Sirius shares have sunk from $4.72Â to $3.75 on Monday, and XM shares dropped from $34.65 to $11.01 in the same time frame.
Since both shares are dropping the obvious next step is a merger.
“Mel, as CEO of Sirius Satellite Radio, it’s time to make your move on a merger. Right now.”
– Alternative rock band Breaking Benjamin opened up with 124,790k with the #2 spot on Billboard.
-Death metal act Slayer debuted with 62,449k.
– KOAR’s Alumn and Favorite Under the Influence of Giants recently released their debut on Island.
-Â Baton Rouge rock band Meriwether signed a deal with Suretone Records/Interscope.
– YouTube said Tuesday that it is talking with record labels to post thousands of music videos online, aiming to move beyond being a site for sharing home videos to being a provider of mainstream entertainment like Yahoo and others.
What we really want to do is in six to 12 months, maybe 18 months, to have every music video ever created up on YouTube,” cofounder Steve Chen told Reuters. “We’re trying to bring in as much of this content as we can onto the site.”
Warner Music and EMI said they are each trying to work out a business model with YouTube
YouTube, which hosts more than 100 million+ videos online a day, suffered a six-hour breakdown on Tuesday — its first-ever unplanned outage.
“We are experiencing a temporary site outage due to a database-related issue,” YouTube spokeswoman Julie Supan said in an e-mail to Reuters five hours after the outage began.
“To clarify and ensure accuracy, the site is not down for maintenance,” Supan said in a statement released shortly before the site recovered. “This was an unplanned outage.”
According to Internet audience measurement firm YouTube surged into the No. 40 ranking in July among U.S. Web sites, with 16 million visitors, up 20 percent just since June.
-Indie NYC act Interpol signs with Capitol. Majors are continuing to pick up indie bands with decent sales. Indie bands still believe in majors despite what anyone says. (Hits)
–Classic Case has signed with Fearless Records. This band has been slugging it out on the indie emo scene for some time. Great live show.
Check out the LA Times “Musician Is Front Man at Geffen”
Ron Fair who is now head of one of Universal Music Group’s labels, has rekindled the debate over who should run the music industry: business executives or people with experience creating music.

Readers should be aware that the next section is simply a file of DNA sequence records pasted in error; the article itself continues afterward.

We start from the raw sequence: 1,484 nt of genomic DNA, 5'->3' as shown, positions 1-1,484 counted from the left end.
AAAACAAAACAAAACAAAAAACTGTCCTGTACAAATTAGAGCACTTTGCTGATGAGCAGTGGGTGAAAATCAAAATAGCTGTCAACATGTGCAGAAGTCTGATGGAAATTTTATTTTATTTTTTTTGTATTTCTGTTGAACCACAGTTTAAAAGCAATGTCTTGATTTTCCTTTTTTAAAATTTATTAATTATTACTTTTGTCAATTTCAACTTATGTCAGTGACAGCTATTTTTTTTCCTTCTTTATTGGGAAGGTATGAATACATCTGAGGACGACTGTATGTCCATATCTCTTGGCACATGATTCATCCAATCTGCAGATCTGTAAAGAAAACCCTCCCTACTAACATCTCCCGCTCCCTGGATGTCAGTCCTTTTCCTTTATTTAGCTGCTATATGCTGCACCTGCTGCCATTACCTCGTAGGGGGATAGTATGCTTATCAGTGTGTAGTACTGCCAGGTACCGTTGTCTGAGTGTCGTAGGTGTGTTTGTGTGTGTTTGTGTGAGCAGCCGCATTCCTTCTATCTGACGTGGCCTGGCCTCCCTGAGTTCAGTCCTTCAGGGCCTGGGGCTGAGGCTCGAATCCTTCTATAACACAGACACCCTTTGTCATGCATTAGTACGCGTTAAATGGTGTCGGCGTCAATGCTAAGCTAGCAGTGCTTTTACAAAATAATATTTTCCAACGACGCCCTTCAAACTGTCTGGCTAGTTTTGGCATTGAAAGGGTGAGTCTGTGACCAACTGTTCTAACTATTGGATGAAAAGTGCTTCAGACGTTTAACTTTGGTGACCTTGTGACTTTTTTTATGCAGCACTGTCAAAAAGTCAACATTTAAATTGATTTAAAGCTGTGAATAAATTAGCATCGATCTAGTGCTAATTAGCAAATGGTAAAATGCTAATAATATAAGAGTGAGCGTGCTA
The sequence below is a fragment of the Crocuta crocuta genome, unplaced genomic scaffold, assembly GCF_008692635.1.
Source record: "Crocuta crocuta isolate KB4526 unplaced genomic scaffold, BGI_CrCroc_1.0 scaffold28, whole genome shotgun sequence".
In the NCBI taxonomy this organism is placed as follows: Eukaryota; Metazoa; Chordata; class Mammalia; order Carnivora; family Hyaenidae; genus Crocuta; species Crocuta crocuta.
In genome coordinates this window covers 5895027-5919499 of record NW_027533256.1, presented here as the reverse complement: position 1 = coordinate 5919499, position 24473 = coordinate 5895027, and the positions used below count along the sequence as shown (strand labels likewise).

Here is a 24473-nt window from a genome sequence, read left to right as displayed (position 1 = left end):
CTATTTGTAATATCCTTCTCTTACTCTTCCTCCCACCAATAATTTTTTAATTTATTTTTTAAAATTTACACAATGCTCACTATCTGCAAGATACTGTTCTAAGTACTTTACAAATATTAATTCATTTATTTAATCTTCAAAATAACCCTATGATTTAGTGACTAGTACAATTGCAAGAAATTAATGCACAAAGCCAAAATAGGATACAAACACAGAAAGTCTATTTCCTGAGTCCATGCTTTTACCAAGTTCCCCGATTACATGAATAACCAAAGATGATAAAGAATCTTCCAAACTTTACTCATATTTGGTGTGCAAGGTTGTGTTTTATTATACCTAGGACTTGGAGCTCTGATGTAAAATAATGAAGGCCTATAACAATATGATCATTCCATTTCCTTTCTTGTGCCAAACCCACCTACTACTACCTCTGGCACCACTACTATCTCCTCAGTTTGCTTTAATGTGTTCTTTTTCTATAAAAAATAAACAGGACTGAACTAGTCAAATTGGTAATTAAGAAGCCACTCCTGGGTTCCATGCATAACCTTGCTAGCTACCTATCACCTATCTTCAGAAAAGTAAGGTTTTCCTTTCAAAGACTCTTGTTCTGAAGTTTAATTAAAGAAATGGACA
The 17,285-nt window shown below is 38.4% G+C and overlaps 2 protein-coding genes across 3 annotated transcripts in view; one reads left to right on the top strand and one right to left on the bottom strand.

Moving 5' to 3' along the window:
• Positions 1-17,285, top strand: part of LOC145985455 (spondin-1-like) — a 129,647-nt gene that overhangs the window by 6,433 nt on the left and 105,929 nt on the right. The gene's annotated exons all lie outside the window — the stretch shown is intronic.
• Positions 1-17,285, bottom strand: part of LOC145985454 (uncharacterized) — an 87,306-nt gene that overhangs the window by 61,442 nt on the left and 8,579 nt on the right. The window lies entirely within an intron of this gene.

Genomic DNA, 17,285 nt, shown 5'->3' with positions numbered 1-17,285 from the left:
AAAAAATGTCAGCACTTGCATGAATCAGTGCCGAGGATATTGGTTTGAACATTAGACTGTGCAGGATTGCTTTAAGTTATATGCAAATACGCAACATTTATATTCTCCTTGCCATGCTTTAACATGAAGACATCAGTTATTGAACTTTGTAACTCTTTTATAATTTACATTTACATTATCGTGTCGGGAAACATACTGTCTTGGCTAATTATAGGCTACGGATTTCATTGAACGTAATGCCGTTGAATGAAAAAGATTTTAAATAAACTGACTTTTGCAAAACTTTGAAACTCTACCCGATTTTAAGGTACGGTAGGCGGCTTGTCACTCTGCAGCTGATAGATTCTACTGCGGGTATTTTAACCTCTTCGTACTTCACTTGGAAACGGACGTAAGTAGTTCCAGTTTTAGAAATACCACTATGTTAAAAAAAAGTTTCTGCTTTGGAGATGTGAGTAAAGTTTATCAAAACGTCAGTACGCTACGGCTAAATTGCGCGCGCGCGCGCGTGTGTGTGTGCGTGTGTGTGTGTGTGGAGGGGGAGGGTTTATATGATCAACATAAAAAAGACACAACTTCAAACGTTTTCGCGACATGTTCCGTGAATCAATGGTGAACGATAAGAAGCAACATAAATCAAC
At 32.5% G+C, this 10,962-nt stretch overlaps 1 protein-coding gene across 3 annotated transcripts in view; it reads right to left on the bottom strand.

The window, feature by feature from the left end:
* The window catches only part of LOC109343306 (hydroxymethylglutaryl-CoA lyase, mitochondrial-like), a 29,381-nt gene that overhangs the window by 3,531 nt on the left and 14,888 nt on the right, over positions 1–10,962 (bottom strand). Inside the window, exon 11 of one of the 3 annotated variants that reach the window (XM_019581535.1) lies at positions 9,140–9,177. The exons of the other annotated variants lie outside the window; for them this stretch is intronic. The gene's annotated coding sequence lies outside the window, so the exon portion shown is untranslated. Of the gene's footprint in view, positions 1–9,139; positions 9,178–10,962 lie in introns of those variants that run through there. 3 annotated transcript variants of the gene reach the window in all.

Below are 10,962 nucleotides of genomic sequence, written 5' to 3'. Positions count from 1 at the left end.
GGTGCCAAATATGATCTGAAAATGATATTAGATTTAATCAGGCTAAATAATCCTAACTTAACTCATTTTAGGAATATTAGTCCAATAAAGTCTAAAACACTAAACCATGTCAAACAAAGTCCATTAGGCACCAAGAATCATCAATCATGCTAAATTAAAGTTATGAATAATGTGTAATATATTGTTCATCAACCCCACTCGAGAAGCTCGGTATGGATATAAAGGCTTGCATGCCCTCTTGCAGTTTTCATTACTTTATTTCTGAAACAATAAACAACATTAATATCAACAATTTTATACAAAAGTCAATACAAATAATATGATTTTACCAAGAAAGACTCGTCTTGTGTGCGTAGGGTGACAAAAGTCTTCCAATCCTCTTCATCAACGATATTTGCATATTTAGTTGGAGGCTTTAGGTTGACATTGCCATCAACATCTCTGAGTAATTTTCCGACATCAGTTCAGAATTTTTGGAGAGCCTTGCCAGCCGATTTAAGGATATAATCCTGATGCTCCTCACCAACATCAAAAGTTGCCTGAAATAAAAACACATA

Jimmy Iovine says “I’d always rather teach a music guy how to sell a record than try to teach a business guy how to make one,”. Ron knows what a star looks like, and he knows how to produce a hit. The rest of the business is easy compared to that.”
Others stake a different claim.
“We need executives who think about groups as brands, not just musical acts,” said Andy Gould, manager of such Geffen acts as Rob Zombie. “There are very few execs who know what to do beyond send a song to KROQ and pray it gets played. I think Ron is up for the challenge, but it’s going to be tough if he’s mostly in the studio.”
Fair says he will shift Geffen’s focus from a mishmash of genres to singer-driven albums and the most commercial of genres: pop.
“To succeed today you have to get the biggest exposure possible, and that means pop,” said Fair. “Pop music dominates radio, it dominates television, it dominates commercials and the Internet.”
There’s so much competition for people’s consciousness now that a band has to grab anything that gives them exposure,” Fair said. “There’s no such thing as selling out, now. There’s just getting heard.”
“It’s good to have someone in that position who actually loves music,” said Gould, the manager. “If it works, the music guys might just win back this business.”
As sad it seems, Ron Fair is right. Selling out doesn’t exist anymore and competing for the people’s consciouseness is a hard task in this ADD Generation. Also, label heads must have a sense of music and business. One who only knows music will fail and one who knows onlyÂ business and is tonedeaf will fail. Aint that the truth.